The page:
It’s a prequel for a very simple reason: My mind likes to make up complicated rules, and one of those, for this game, is that books that I’ve picked up in the last few weeks that never made it to the Shelf of Doom, well, they don’t count. (And books I borrow from elsewhere don’t count at all, unless I feel like it. But these books have been sitting on my desk insisting that I do Something about their presence there.)
This is absurd, clearly, but for the purposes of keeping the tricksy parts of my brain happy, I’m ok with deciding that the book I’m reading right now counts, because it sat on top of the shelf, but these three don’t, because they either went straight into my bag or, in one case, straight into my hand when I walked out of the Strand and into the subway.
That book was the Kate Bernheimer-edited My Mother She Killed Me, My Father He Ate Me: Forty New Fairy Tales, which is the kind of book that I pick up from a table somewhere and start cursing about: How come no one told me? Not one of my friends saw fit to mention this fat little tome, full of stories I’ve read (Kelly Link’s magical “Catskin”) and stories I didn’t know I was going to fall head over heels for (Shelley Jackson’s “The Swan Brothers”)? How could the world keep this secret so long?
I grew up on fairy tales, earning actual gold stars that were stuck to the inside of construction paper folders, marking how many stories my elementary-school self had read. Every time I try to write fiction, it’s a fairy tale of some kind. (Most things are, but some things wear it closer to the skin than others.) I carried this book around for weeks. I skipped two stories, or skimmed them, because I couldn’t entirely leave them alone, but the style was too much for me. I wound Neil Gaiman’s “Orange,” which owes itself to no single story, around my little finger, and I fell into Timothy Schaffert’s version of “The Little Mermaid.”
When I was done, I felt like I’d accomplished something. And I wanted to shelve the book with the Maria Werner books I still haven’t finished, the thick volume of Grimm tales, the Andersen, the annotated this and that. It’s a shelf I peek at and come back to, but never read all the way through. This book was different. This book reminded me just how perfect short stories can be, scraping voices from rocks and pulling at their grounded, millenia-old veins.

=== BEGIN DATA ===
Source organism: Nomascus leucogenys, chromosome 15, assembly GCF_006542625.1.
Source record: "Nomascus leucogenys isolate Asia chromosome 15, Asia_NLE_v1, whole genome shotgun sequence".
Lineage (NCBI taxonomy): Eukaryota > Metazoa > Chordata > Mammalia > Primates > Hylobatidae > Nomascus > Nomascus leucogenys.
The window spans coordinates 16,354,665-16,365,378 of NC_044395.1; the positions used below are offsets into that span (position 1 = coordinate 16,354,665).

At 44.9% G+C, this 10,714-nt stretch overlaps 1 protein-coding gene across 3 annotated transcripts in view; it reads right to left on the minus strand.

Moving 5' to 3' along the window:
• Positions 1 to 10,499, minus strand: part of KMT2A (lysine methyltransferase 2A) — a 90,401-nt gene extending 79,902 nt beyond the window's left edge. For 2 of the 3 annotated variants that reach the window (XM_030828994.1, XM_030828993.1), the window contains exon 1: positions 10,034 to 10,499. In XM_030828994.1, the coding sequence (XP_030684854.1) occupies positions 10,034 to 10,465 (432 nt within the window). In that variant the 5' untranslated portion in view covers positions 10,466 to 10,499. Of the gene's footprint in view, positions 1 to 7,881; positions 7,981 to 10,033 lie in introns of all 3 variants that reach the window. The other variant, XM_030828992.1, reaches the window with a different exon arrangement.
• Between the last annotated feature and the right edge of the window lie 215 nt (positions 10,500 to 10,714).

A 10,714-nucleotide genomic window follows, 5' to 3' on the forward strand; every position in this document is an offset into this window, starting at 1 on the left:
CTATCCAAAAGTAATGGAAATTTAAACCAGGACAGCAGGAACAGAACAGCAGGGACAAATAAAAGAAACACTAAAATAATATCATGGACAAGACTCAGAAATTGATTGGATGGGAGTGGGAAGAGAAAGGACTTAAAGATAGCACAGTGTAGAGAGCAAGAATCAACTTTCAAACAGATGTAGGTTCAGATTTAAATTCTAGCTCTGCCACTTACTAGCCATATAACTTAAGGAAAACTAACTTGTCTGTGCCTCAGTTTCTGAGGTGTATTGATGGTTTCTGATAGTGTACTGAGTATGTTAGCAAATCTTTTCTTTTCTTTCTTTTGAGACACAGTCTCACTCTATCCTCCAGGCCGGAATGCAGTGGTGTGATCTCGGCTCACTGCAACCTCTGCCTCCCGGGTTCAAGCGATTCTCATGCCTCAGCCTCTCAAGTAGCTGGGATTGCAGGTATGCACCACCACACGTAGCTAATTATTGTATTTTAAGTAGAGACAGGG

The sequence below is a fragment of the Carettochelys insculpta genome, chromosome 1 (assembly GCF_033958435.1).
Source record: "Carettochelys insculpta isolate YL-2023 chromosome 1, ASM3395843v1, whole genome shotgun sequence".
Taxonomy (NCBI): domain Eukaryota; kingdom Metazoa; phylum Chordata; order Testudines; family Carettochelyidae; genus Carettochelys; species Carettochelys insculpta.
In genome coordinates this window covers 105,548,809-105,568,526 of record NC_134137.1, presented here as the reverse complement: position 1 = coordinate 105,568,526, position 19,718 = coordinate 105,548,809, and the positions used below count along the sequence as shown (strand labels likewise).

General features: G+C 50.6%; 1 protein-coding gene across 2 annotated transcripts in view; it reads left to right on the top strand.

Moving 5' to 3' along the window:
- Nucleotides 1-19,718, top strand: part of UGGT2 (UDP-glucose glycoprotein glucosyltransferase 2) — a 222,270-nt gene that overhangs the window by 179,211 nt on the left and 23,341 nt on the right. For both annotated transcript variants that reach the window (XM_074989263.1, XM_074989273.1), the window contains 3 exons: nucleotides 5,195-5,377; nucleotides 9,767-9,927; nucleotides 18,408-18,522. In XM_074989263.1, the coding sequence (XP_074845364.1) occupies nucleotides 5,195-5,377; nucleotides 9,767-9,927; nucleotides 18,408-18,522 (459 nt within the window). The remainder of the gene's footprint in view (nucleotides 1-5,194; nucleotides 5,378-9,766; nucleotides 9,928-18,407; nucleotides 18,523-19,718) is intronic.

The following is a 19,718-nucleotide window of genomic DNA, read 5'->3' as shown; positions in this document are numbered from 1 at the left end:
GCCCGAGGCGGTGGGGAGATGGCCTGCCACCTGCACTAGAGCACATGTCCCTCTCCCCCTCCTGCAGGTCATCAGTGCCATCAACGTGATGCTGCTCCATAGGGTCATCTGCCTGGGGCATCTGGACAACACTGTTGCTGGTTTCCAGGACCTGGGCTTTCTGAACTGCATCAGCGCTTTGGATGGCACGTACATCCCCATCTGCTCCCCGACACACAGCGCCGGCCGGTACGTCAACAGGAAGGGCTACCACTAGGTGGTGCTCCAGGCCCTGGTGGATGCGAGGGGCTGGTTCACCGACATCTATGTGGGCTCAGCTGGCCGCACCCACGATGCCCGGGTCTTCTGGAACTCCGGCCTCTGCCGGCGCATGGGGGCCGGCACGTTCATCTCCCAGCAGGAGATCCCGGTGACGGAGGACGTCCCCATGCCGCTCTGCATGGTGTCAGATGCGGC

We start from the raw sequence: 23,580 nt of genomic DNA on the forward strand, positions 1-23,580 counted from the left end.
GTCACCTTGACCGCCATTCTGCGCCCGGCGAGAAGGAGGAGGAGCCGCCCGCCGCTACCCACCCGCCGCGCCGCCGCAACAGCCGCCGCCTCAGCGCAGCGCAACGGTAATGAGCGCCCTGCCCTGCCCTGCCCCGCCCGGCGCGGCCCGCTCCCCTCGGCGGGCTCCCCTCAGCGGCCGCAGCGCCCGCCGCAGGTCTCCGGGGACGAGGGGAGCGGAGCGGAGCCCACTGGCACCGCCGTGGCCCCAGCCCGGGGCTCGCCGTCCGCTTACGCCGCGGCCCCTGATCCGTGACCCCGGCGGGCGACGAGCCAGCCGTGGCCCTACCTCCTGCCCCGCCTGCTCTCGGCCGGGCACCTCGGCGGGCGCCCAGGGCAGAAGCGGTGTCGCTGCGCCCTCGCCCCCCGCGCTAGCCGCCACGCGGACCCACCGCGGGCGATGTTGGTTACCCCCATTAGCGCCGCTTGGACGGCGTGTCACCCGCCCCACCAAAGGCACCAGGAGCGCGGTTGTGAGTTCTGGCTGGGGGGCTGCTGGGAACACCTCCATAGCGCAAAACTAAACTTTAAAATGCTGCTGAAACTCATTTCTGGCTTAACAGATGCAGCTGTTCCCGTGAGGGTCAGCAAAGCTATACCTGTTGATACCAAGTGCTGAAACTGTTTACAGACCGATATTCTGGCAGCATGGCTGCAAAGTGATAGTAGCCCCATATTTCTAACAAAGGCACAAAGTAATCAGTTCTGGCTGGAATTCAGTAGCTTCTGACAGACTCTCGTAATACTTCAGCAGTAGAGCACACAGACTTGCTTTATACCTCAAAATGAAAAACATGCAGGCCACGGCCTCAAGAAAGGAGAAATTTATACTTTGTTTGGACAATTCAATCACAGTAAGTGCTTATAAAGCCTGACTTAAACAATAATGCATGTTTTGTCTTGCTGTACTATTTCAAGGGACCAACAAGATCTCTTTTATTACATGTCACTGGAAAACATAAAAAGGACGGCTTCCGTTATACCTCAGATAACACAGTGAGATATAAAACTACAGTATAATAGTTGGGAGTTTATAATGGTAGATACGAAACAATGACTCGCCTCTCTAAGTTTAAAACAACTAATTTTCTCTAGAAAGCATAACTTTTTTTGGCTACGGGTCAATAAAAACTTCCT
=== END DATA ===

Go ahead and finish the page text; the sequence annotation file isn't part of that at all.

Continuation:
Also, Gregory Maguire’s foreword nearly brought tears to my eyes. I love a book that loves a story.
When I finished Mother, I finally felt ready to grapple once more with Ellen Willis‘ Don’t Think, Smile! Notes on a Decade of Denial, a collection of essays about the 1990s that left me feeling as if my brain were too small to hold everything Willis had fit into just one book. In April, I went to a daylong conference about Willis’ music writing, and one of the comments that stood out to me was that she had been willing to argue with herself, to question her own ideas and positions, in her writing. Though Don’t Think, Smile! involves more questioning of things outside herself — liberals, the concept of family, the validity of certain nonfiction books — an intense sense of self-awareness runs through the writing. It’s not just that Willis writes with authority (which has plenty of value but shouldn’t be the be-all end-all it’s too often thought to be); she’s there in the sentences, foibles, quirks, contradictions sharing space with striking observations and an incredible knack for pulling together disparate threads and pinpointing the places where they connect. I should have been taking notes.
The third book was a reminder to pick carefully when you’re intending to read in public. Especially when you’re maybe feeling a little sensitive and a little bruised and a little liable to take things too seriously when they’re tiny, and neglect the big things, and relate too much to an honest, aching memoir like Emma Forrest‘s Your Voice in My Head. Her book is the kind of thing about which I’m sometimes hesitant to say too much; it’s so personal, so intimate and self-observant and jagged, that you’re either going to feel as if she’s taken you by the hand and led you into her life for a spell — or you’re really just not. The voice of the title is her psychiatrist, who dies suddenly, with no warning to his patients; the other man in the book is her ex, an actor whose presence in the story has gotten it plenty of the wrong kind of attention. It’s not who he is; it’s how they are. The highs and lows of Forrest’s journey land in different spots, maybe, than those of many other lives, but the story reads like a quest in which the goal isn’t treasure or love or glory, but calm and a certain kind of strength.
Thus concludes this prologue. I feel compelled to point out that I am doing this to clear my shelves, and to read more things, and not to write things I would exactly call book reviews — not the way I’d call things I’ve written for other places book reviews. I’m writing these for me, to find the places the stories I read bump up against my own internal narrative, and to record the inspirations they kick into being or the frustrations the lure to the surface. A friend once said, “I don’t know what I think about a thing until I talk about it.” But you can’t always find someone to talk about a book with.
So I’ll write about it instead.